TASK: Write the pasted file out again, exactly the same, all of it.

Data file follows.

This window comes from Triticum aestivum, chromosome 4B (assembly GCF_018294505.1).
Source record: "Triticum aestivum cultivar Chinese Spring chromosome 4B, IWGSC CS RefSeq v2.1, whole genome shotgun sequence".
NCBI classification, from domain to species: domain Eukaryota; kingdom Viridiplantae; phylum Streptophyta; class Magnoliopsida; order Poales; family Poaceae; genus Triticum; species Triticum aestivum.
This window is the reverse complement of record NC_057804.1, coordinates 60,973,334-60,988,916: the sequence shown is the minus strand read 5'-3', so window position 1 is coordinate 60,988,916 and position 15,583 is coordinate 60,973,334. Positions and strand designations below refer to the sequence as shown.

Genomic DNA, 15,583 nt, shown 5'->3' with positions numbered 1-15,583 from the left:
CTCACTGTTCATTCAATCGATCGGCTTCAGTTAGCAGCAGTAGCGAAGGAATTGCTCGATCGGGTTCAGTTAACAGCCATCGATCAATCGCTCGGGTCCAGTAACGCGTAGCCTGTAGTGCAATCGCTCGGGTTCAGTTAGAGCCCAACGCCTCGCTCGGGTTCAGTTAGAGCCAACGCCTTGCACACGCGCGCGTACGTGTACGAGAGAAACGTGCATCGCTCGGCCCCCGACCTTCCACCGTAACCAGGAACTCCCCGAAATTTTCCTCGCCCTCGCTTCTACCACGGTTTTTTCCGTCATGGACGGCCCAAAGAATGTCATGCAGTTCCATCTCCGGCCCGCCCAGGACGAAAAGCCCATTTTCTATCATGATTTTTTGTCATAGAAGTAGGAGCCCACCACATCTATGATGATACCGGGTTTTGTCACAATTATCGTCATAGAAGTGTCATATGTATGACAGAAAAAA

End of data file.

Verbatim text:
This window comes from Triticum aestivum, chromosome 4B (assembly GCF_018294505.1).
Source record: "Triticum aestivum cultivar Chinese Spring chromosome 4B, IWGSC CS RefSeq v2.1, whole genome shotgun sequence".
NCBI classification, from domain to species: domain Eukaryota; kingdom Viridiplantae; phylum Streptophyta; class Magnoliopsida; order Poales; family Poaceae; genus Triticum; species Triticum aestivum.
This window is the reverse complement of record NC_057804.1, coordinates 60,973,334-60,988,916: the sequence shown is the minus strand read 5'-3', so window position 1 is coordinate 60,988,916 and position 15,583 is coordinate 60,973,334. Positions and strand designations below refer to the sequence as shown.

Genomic DNA, 15,583 nt, shown 5'->3' with positions numbered 1-15,583 from the left:
CTCACTGTTCATTCAATCGATCGGCTTCAGTTAGCAGCAGTAGCGAAGGAATTGCTCGATCGGGTTCAGTTAACAGCCATCGATCAATCGCTCGGGTCCAGTAACGCGTAGCCTGTAGTGCAATCGCTCGGGTTCAGTTAGAGCCCAACGCCTCGCTCGGGTTCAGTTAGAGCCAACGCCTTGCACACGCGCGCGTACGTGTACGAGAGAAACGTGCATCGCTCGGCCCCCGACCTTCCACCGTAACCAGGAACTCCCCGAAATTTTCCTCGCCCTCGCTTCTACCACGGTTTTTTCCGTCATGGACGGCCCAAAGAATGTCATGCAGTTCCATCTCCGGCCCGCCCAGGACGAAAAGCCCATTTTCTATCATGATTTTTTGTCATAGAAGTAGGAGCCCACCACATCTATGATGATACCGGGTTTTGTCACAATTATCGTCATAGAAGTGTCATATGTATGACAGAAAAAA